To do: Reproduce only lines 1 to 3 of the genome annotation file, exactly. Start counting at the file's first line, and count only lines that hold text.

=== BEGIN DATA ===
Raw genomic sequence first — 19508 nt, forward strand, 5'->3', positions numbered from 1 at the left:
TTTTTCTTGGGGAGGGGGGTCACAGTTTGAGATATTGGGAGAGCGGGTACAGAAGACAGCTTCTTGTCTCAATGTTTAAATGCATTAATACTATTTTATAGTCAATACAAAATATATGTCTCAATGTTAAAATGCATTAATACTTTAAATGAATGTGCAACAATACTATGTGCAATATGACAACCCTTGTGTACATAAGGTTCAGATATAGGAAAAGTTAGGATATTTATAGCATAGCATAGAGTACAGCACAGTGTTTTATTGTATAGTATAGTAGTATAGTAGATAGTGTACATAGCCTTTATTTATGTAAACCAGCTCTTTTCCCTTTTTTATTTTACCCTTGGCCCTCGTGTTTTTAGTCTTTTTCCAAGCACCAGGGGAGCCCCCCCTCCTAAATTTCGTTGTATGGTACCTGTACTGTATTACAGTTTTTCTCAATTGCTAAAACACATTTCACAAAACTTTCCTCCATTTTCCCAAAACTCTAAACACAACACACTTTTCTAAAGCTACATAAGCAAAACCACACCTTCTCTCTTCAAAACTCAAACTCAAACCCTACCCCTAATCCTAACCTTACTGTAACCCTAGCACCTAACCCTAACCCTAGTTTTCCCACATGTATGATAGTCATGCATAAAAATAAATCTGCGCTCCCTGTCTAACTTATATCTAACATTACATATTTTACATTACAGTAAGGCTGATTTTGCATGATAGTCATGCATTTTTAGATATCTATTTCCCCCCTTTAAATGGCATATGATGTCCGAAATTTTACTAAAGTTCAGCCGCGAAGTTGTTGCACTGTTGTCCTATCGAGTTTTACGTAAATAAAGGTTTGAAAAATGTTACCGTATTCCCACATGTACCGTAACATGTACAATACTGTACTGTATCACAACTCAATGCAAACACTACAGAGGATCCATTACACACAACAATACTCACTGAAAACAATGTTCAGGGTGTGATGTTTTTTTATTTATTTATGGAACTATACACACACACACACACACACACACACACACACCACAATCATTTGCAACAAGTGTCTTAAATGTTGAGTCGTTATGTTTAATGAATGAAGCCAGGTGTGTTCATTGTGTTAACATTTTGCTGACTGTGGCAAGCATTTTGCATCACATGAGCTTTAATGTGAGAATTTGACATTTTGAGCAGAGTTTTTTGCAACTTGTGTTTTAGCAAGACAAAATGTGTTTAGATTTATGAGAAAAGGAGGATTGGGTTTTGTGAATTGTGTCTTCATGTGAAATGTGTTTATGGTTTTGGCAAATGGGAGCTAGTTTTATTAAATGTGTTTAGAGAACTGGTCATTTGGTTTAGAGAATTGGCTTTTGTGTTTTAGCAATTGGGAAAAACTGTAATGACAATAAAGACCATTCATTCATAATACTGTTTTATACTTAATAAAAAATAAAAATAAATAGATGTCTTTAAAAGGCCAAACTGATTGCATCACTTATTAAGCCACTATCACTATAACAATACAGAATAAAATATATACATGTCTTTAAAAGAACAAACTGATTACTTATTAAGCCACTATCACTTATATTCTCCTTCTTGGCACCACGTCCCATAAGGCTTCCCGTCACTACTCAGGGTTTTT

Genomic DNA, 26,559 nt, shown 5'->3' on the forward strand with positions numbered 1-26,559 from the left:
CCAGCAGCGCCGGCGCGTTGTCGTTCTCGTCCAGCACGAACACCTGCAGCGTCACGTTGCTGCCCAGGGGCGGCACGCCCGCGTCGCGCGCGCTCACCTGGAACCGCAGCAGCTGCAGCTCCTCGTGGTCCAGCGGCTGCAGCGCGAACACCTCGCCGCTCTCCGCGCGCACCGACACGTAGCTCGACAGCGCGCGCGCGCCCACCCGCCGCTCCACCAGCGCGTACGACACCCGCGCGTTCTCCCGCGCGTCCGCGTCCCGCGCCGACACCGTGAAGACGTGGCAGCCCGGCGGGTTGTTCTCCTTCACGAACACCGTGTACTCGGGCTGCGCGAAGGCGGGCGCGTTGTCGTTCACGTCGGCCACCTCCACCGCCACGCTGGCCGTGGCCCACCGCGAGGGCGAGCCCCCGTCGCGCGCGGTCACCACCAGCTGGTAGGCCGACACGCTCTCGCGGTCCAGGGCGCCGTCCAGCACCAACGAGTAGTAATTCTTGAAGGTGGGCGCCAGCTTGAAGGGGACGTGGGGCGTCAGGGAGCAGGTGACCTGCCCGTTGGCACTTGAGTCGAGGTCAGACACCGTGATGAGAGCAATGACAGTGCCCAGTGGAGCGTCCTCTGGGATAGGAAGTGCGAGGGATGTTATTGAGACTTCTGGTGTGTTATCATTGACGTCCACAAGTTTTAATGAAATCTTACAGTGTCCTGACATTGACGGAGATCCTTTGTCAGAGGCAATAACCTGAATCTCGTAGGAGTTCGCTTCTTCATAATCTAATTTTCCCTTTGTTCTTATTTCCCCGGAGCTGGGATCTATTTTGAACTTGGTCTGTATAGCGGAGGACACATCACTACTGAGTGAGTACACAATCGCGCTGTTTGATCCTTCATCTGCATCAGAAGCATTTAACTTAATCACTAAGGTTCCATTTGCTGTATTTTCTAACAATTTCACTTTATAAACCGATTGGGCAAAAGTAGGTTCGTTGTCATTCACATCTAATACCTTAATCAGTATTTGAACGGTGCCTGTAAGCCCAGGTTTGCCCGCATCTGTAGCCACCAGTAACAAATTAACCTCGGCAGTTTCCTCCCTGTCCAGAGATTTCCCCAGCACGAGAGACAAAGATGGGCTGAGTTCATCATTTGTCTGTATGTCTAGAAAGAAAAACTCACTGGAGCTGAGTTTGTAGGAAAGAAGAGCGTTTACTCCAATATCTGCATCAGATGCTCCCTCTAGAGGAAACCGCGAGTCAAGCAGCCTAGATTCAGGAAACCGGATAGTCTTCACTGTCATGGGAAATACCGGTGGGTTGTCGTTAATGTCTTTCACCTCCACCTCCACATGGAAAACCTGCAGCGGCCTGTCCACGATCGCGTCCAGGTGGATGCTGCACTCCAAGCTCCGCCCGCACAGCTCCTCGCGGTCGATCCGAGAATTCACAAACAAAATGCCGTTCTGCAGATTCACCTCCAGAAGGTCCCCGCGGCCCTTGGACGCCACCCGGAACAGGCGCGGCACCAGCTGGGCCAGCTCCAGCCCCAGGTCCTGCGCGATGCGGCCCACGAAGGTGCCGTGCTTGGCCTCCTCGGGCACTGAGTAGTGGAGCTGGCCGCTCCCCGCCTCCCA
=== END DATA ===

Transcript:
Raw genomic sequence first — 19508 nt, forward strand, 5'->3', positions numbered from 1 at the left:
TTTTTCTTGGGGAGGGGGGTCACAGTTTGAGATATTGGGAGAGCGGGTACAGAAGACAGCTTCTTGTCTCAATGTTTAAATGCATTAATACTATTTTATAGTCAATACAAAATATATGTCTCAATGTTAAAATGCATTAATACTTTAAATGAATGTGCAACAATACTATGTGCAATATGACAACCCTTGTGTACATAAGGTTCAGATATAGGAAAAGTTAGGATATTTATAGCATAGCATAGAGTACAGCACAGTGTTTTATTGTATAGTATAGTAGTATAGTAGATAGTGTACATAGCCTTTATTTATGTAAACCAGCTCTTTTCCCTTTTTTATTTTACCCTTGGCCCTCGTGTTTTTAGTCTTTTTCCAAGCACCAGGGGAGCCCCCCCTCCTAAATTTCGTTGTATGGTACCTGTACTGTATTACAGTTTTTCTCAATTGCTAAAACACATTTCACAAAACTTTCCTCCATTTTCCCAAAACTCTAAACACAACACACTTTTCTAAAGCTACATAAGCAAAACCACACCTTCTCTCTTCAAAACTCAAACTCAAACCCTACCCCTAATCCTAACCTTACTGTAACCCTAGCACCTAACCCTAACCCTAGTTTTCCCACATGTATGATAGTCATGCATAAAAATAAATCTGCGCTCCCTGTCTAACTTATATCTAACATTACATATTTTACATTACAGTAAGGCTGATTTTGCATGATAGTCATGCATTTTTAGATATCTATTTCCCCCCTTTAAATGGCATATGATGTCCGAAATTTTACTAAAGTTCAGCCGCGAAGTTGTTGCACTGTTGTCCTATCGAGTTTTACGTAAATAAAGGTTTGAAAAATGTTACCGTATTCCCACATGTACCGTAACATGTACAATACTGTACTGTATCACAACTCAATGCAAACACTACAGAGGATCCATTACACACAACAATACTCACTGAAAACAATGTTCAGGGTGTGATGTTTTTTTATTTATTTATGGAACTATACACACACACACACACACACACACACACACACCACAATCATTTGCAACAAGTGTCTTAAATGTTGAGTCGTTATGTTTAATGAATGAAGCCAGGTGTGTTCATTGTGTTAACATTTTGCTGACTGTGGCAAGCATTTTGCATCACATGAGCTTTAATGTGAGAATTTGACATTTTGAGCAGAGTTTTTTGCAACTTGTGTTTTAGCAAGACAAAATGTGTTTAGATTTATGAGAAAAGGAGGATTGGGTTTTGTGAATTGTGTCTTCATGTGAAATGTGTTTATGGTTTTGGCAAATGGGAGCTAGTTTTATTAAATGTGTTTAGAGAACTGGTCATTTGGTTTAGAGAATTGGCTTTTGTGTTTTAGCAATTGGGAAAAACTGTAATGACAATAAAGACCATTCATTCATAATACTGTTTTATACTTAATAAAAAATAAAAATAAATAGATGTCTTTAAAAGGCCAAACTGATTGCATCACTTATTAAGCCACTATCACTATAACAATACAGAATAAAATATATACATGTCTTTAAAAGAACAAACTGATTACTTATTAAGCCACTATCACTTATATTCTCCTTCTTGGCACCACGTCCCATAAGGCTTCCCGTCACTACTCAGGGTTTTT

Genomic DNA, 26,559 nt, shown 5'->3' on the forward strand with positions numbered 1-26,559 from the left: